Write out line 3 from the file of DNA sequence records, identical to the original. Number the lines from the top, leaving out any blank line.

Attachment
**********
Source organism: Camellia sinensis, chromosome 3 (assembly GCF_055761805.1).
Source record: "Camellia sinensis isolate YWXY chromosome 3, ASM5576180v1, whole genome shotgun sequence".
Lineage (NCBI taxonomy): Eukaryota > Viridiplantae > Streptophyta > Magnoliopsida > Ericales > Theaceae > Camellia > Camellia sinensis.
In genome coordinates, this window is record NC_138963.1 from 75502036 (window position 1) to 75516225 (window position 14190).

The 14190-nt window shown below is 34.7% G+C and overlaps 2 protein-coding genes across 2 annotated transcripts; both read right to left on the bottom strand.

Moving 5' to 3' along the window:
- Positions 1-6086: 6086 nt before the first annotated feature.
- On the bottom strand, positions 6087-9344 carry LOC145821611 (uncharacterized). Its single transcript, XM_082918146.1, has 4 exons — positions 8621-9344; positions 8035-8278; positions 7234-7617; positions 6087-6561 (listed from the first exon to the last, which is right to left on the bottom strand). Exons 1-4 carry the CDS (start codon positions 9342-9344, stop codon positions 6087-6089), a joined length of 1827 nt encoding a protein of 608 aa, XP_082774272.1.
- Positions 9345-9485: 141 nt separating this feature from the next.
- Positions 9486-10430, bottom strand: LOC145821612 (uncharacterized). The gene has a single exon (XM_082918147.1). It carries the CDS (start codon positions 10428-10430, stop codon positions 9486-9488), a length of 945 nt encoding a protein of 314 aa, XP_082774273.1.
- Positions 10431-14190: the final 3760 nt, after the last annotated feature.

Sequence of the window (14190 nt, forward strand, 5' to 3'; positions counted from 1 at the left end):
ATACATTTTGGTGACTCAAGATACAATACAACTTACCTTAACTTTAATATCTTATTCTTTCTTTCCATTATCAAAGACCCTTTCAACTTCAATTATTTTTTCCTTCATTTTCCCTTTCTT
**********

Lineage (NCBI taxonomy): Eukaryota > Viridiplantae > Streptophyta > Magnoliopsida > Ericales > Theaceae > Camellia > Camellia sinensis.